It's your Electric Scotland newsletter meaning
the weekend is nearly here :-)
You can view what's new this week on Electric Scotland at
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this newsletter by clicking on the link at the foot of this newsletter.
See our Calendar of Scottish Events around the world at
Electric Scotland News
Scotland on TV
The Flag in the Wind
The Scottish Nation
New Statistical Account of Scotland (1845)
Poetry and Stories
Commemorative Biographical Record of the County of Kent, Ontario.
Good Words - Edited by the Rev Norman MacLeod
Transactions of the Highland and Agricultural Society of Scotland in 1876
Book of Scottish Story
History of the County of Bruce
History of Ulster
Andrew Melville by William Morrison (1899)
That new advertising option of a pop under quickly did my head in so removed
it although the odd one still comes up for some reason. Have converted the
advertising to an advert in our left border but am not happy with that
either as I can't see the relevance of these adverts to the site. Seems I'm
getting free cursors, free screensavers and poker adverts. I'll give it
another week but if I don't see any better relevance I'll remove it. Such is
the life of a webmaster seeking advertising opportunities :-(
I dithered about attending next Monday's meeting in Toronto where Jim Mather
MSP, the Minister for Enterprise, Energy and Tourism in the Scottish
Goverrnment will be speaking. After getting several emails and a phone call
I decided to attend after all. I'll report on what happened in the next
As I've been working on the transactions of the Highland and Agricultural
Society of Scotland I came across one of the transactions that listed lots
of farmers in Argyll. I noted in partcular that the Mac names were spelt M'
and I also noted that in my case there was a listing of some 17 M'Intyre's.
I only mention this as if you were searching for Mac or Mc you would have
missed these names on the page. And so where you are searching for names
starting Mac it is important to include Mc and M' as well.
Just as a matter of interest I decided to look for all three when I looked
for MacDonald and found...
So if you'd just searched for MacDonald you'd have missed some 404 mentions
of the name. This by the way is using our own Google search engine which
defaults to just searching our site.
ABOUT THE STORIES
Some of the stories in here are just parts of a larger story so do check out
the site for the full versions. You can always find the link in our "What's
New" section at the link at the top of this newsletter and pick up poems and
stories sent into us during the week from Donna, Margo, Stan, John and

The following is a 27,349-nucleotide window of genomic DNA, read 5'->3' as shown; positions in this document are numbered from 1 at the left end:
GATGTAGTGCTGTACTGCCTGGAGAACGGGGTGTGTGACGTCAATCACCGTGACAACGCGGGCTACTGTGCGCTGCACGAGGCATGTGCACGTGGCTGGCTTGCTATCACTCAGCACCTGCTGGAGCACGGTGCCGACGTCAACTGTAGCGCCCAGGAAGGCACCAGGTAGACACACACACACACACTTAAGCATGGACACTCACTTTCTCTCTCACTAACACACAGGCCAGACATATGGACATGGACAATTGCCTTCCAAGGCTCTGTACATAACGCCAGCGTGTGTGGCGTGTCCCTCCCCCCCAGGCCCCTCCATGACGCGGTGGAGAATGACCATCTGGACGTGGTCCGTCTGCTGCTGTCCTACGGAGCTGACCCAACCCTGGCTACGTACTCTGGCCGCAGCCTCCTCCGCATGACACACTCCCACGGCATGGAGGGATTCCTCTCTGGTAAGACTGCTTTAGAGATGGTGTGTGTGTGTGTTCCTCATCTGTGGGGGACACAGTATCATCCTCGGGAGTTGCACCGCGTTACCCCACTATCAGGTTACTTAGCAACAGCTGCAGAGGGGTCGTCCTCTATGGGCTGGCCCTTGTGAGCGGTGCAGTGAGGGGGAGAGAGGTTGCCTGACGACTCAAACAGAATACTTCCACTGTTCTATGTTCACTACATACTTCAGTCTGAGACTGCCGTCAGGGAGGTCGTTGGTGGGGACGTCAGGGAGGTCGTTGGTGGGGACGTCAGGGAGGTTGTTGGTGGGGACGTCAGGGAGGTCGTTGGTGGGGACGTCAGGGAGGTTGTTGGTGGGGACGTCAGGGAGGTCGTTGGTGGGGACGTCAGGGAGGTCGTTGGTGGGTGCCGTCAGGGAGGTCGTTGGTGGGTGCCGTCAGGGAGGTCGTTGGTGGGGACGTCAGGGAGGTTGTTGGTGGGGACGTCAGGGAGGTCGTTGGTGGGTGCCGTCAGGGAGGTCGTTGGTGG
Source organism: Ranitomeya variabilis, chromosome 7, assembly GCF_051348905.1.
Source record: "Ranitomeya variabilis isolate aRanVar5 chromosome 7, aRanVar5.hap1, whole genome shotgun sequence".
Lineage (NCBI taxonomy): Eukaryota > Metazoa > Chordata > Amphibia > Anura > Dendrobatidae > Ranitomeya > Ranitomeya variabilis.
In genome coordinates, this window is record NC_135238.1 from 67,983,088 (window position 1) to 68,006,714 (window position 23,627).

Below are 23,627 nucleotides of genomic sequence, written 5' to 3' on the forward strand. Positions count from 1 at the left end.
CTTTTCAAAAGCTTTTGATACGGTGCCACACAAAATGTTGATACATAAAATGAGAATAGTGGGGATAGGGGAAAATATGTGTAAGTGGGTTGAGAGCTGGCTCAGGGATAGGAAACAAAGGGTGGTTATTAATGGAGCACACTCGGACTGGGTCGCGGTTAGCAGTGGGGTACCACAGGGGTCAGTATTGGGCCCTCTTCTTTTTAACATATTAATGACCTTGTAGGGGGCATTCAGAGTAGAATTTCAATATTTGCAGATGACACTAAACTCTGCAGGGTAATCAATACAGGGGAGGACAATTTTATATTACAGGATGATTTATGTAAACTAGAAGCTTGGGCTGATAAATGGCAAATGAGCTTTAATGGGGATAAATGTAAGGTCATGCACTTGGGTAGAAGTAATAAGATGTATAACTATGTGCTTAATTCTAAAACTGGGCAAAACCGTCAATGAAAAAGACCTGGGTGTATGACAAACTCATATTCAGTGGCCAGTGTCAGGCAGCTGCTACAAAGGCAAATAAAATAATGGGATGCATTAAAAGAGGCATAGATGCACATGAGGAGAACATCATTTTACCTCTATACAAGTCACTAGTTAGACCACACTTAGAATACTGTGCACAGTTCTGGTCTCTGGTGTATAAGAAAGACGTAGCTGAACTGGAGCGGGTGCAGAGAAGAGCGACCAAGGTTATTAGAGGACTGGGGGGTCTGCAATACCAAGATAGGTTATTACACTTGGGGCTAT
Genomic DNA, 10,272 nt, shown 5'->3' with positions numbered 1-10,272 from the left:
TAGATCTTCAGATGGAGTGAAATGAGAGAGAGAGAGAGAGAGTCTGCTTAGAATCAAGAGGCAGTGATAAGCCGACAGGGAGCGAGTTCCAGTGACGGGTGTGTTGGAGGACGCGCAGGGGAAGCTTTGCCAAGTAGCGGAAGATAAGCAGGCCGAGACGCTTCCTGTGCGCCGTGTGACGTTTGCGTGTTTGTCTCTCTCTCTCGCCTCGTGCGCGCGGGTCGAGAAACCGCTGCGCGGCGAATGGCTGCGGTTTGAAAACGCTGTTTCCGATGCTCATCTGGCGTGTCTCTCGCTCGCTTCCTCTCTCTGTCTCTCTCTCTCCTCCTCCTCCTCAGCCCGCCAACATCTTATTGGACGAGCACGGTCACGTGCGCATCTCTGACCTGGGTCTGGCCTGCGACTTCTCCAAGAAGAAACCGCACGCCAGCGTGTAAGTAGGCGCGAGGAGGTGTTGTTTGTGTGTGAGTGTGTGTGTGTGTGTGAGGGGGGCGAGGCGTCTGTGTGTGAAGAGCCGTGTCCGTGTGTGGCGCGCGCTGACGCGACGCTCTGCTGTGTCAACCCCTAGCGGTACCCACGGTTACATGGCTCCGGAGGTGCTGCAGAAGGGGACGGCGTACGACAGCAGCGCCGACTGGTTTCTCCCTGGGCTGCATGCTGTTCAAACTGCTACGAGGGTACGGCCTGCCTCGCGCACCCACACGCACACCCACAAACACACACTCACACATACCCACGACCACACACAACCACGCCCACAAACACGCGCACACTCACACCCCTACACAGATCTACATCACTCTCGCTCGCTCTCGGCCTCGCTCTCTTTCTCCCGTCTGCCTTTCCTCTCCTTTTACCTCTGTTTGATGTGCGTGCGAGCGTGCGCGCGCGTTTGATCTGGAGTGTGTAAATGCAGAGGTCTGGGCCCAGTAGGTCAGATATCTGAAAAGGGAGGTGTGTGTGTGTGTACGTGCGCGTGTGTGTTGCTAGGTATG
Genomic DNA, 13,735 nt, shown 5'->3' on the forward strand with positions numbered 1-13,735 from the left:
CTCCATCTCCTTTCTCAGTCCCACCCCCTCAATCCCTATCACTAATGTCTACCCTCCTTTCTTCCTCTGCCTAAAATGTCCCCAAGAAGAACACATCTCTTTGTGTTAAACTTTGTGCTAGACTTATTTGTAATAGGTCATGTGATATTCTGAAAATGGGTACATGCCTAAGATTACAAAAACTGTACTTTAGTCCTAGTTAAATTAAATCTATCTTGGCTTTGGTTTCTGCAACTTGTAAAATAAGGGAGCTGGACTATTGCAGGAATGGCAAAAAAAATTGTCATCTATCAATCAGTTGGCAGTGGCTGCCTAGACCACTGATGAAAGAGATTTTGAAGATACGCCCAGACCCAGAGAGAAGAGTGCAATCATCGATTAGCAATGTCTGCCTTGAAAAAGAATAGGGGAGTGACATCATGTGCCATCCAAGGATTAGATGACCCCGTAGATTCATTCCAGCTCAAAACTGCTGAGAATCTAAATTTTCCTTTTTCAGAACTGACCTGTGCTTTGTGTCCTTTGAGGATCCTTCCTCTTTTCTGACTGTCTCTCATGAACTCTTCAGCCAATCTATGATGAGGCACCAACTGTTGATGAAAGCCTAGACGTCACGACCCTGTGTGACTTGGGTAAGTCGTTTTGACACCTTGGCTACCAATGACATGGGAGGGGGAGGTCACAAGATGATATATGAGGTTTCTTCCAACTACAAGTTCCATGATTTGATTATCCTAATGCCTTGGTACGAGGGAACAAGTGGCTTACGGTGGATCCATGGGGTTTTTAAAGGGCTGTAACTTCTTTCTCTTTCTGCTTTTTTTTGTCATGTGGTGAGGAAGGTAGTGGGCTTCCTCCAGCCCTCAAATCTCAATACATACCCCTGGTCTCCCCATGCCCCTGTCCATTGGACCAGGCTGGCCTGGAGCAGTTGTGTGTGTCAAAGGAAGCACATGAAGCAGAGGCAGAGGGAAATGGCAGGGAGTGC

Scotland on TV
Visit their site at
Scotland on TV at the Golden Spurtle
Sunday 7th October 2007 was a gorgeous day throughout Scotland, but
seemingly, Carrbridge has its own micro-climate. Thank goodness, then, that
we were indoors at Carrbridge Community Centre, which was packed to the
gunnels with locals, and plenty of foodie types who'd travelled from as far
afield as America, Russia and Sweden - all intent on witnessing the glory
that is the 14th Annual Golden Spurtle Awards.
Scotland on TV arrived just as the competition was getting under way, with
the first round of 'cook offs'. The participants were all earnestly stirring
their spurtles and adding the basic ingredients: oats, water and salt, in
tiny increments so as to build the subtle flavours slowly, before their
spurtle-stirring efforts were quickly handed over to the judges.
It was quite a surprise to see just how basic porridge can differ from one
bowl to the next. Some pale, some grainy, some fluffy, some dry, some wet...
but none lumpy! The expert judges, drafted from some of the finest eating
establishments in Scotland really had their work cut out, as the bowls of
steaming oat based goodness came thick and fast.
After the judges had looked, tasted, commented on and marked the plethora of
porridges, the still steaming bowls were passed on to the eager and hungry
punters in the kitchen, so they too could savour the delights of porridge
made properly by keen enthusiasts and professionals alike.
We spoke to the judges, the competitors, and our fellow porridge devotees,
and eventually built a full picture of just why this event attracts such
worldwide interest. Scotlandontv asked 'Just what are the tricks of the
trade in making the perfect bowl of porridge'.
Congratulations must go to Speciality Winner, Al Beaton and the winner of
the Golden Spurtle, Maria Soep, who cooked the best porridge on the day.
Worthy winners of their titles.
You can see more about the contest in the finished film at
THE FLAG IN THE WIND
This weeks Flag is compiled by Richard Thomson where he is talking about
Gordon Brown and the decision not to set an early election.
In Peter's cultural section he talks about the Gaelic Mod...
Today (Friday 12 October 2007) sees the official opening of the 104th Royal
National Mod in Fort William and the Gaelic festival runs to Saturday 20
October 2007 as Gaels, young and old, enjoy Gaeldom’s premier event. Fort
William lies on the eastern shore of Loch Linnhe, at the southern end of The
Great Glen and at the foot of Ben Nevis. It is the largest town in the West
highlands and is the commercial centre of Lochaber.
An Comunn Gaidhealach was formed in 1891 to promote the use and teaching of